Accessibility/Mobile Features
Skip Navigation
Skip to Content
Editorial News
Lifestyles
Classified Sites

The Canadian Press - ONLINE EDITION

Fossil bird found in US had huge wingspan, probably snatched fish from ocean surface

This undated image provided by the Bruce Museum shows a reconstruction image of the world's largest-ever flying bird, Pelagornis sandersi, as identified by Daniel Ksepka, Curator of Science at the Bruce Museum in Greenwich, Conn. The skeleton was discovered in 1983 near Charleston, but its first formal description was released Monday, July 7, 2014, by the Proceedings of the National Academy of Sciences. The gigantic bird had an estimated wingspan of around 21 feet, about the height of a giraffe. (AP Photo/Bruce Museum, Liz Bradford)

Enlarge Image

This undated image provided by the Bruce Museum shows a reconstruction image of the world's largest-ever flying bird, Pelagornis sandersi, as identified by Daniel Ksepka, Curator of Science at the Bruce Museum in Greenwich, Conn. The skeleton was discovered in 1983 near Charleston, but its first formal description was released Monday, July 7, 2014, by the Proceedings of the National Academy of Sciences. The gigantic bird had an estimated wingspan of around 21 feet, about the height of a giraffe. (AP Photo/Bruce Museum, Liz Bradford)

NEW YORK, N.Y. - A fossil found in the U.S. has revealed a gigantic bird that apparently snatched fish while soaring over the ocean some 25 million to 28 million years ago.

Its estimated wingspan of around 21 feet (6.4 metres) is bigger than the height of a giraffe.

The skeleton was discovered in 1983 in South Carolina, but its first formal description was released Monday by the Proceedings of the National Academy of Sciences. Daniel Ksepka of the Bruce Museum in Greenwich, Connecticut, who wrote the paper, said the creature probably did not land on water. And it was apparently clumsy on land.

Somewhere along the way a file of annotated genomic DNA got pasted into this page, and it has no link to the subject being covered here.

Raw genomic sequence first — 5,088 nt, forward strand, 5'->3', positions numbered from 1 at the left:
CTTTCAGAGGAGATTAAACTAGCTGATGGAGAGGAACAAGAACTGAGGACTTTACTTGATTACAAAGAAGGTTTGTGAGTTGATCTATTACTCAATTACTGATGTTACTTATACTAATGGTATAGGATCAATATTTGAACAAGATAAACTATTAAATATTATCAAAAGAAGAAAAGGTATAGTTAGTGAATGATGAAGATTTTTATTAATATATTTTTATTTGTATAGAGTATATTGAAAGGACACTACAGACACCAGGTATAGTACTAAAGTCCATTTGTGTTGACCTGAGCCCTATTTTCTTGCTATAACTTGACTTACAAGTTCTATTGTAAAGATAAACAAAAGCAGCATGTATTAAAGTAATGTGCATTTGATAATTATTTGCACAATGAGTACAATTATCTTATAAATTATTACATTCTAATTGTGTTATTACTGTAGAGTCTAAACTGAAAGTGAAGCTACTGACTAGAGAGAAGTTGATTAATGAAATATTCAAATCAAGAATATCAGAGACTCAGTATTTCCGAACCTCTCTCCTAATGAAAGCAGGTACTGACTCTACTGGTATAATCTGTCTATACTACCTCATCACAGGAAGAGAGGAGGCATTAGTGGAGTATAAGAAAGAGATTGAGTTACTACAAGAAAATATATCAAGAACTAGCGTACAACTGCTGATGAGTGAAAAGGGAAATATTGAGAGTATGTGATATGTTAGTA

The bird is named Pelagornis sandersi. The name honours a retired museum curator who recovered the fossil.

___

Online:

Journal: http://www.pnas.org

  • Rate this Rate This Star Icon
  • This article has not yet been rated.
  • We want you to tell us what you think of our articles. If the story moves you, compels you to act or tells you something you didn’t know, mark it high. If you thought it was well written, do the same. If it doesn’t meet your standards, mark it accordingly.

    You can also register and/or login to the site and join the conversation by leaving a comment.

    Rate it yourself by rolling over the stars and clicking when you reach your desired rating. We want you to tell us what you think of our articles. If the story moves you, compels you to act or tells you something you didn’t know, mark it high.

Sort by: Newest to Oldest | Oldest to Newest | Most Popular 0 Commentscomment icon

You can comment on most stories on brandonsun.com. You can also agree or disagree with other comments. All you need to do is register and/or login and you can join the conversation and give your feedback.

There are no comments at the moment. Be the first to post a comment below.

Post Your Commentcomment icon

Comment
  • You have characters left

The Brandon Sun does not necessarily endorse any of the views posted. Comments are moderated before publication. By submitting your comment, you agree to our Terms and Conditions. New to commenting? Check out our Frequently Asked Questions.

letters

Make text: Larger | Smaller

Brandon Sun Business Directory
The First World War at 100
Why Not Minot?
Welcome to Winnipeg

Social Media